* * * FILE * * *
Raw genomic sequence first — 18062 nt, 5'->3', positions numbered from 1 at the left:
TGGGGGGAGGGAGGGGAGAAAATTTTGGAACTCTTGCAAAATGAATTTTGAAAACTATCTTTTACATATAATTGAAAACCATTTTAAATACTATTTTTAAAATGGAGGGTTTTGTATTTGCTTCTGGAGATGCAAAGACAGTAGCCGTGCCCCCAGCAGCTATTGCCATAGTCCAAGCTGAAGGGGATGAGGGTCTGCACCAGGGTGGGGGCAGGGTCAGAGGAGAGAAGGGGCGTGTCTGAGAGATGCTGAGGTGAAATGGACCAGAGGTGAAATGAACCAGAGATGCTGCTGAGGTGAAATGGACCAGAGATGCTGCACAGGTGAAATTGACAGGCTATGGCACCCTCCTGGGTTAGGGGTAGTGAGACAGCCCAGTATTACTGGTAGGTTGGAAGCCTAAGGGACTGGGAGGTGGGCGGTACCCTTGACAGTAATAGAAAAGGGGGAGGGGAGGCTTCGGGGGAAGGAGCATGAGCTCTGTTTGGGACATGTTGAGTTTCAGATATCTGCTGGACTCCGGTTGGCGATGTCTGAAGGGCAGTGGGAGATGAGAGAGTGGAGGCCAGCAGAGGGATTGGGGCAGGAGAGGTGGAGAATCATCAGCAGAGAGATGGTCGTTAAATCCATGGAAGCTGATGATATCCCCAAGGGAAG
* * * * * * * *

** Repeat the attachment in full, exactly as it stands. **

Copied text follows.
Raw genomic sequence first — 18062 nt, 5'->3', positions numbered from 1 at the left:
TGGGGGGAGGGAGGGGAGAAAATTTTGGAACTCTTGCAAAATGAATTTTGAAAACTATCTTTTACATATAATTGAAAACCATTTTAAATACTATTTTTAAAATGGAGGGTTTTGTATTTGCTTCTGGAGATGCAAAGACAGTAGCCGTGCCCCCAGCAGCTATTGCCATAGTCCAAGCTGAAGGGGATGAGGGTCTGCACCAGGGTGGGGGCAGGGTCAGAGGAGAGAAGGGGCGTGTCTGAGAGATGCTGAGGTGAAATGGACCAGAGGTGAAATGAACCAGAGATGCTGCTGAGGTGAAATGGACCAGAGATGCTGCACAGGTGAAATTGACAGGCTATGGCACCCTCCTGGGTTAGGGGTAGTGAGACAGCCCAGTATTACTGGTAGGTTGGAAGCCTAAGGGACTGGGAGGTGGGCGGTACCCTTGACAGTAATAGAAAAGGGGGAGGGGAGGCTTCGGGGGAAGGAGCATGAGCTCTGTTTGGGACATGTTGAGTTTCAGATATCTGCTGGACTCCGGTTGGCGATGTCTGAAGGGCAGTGGGAGATGAGAGAGTGGAGGCCAGCAGAGGGATTGGGGCAGGAGAGGTGGAGAATCATCAGCAGAGAGATGGTCGTTAAATCCATGGAAGCTGATGATATCCCCAAGGGAAG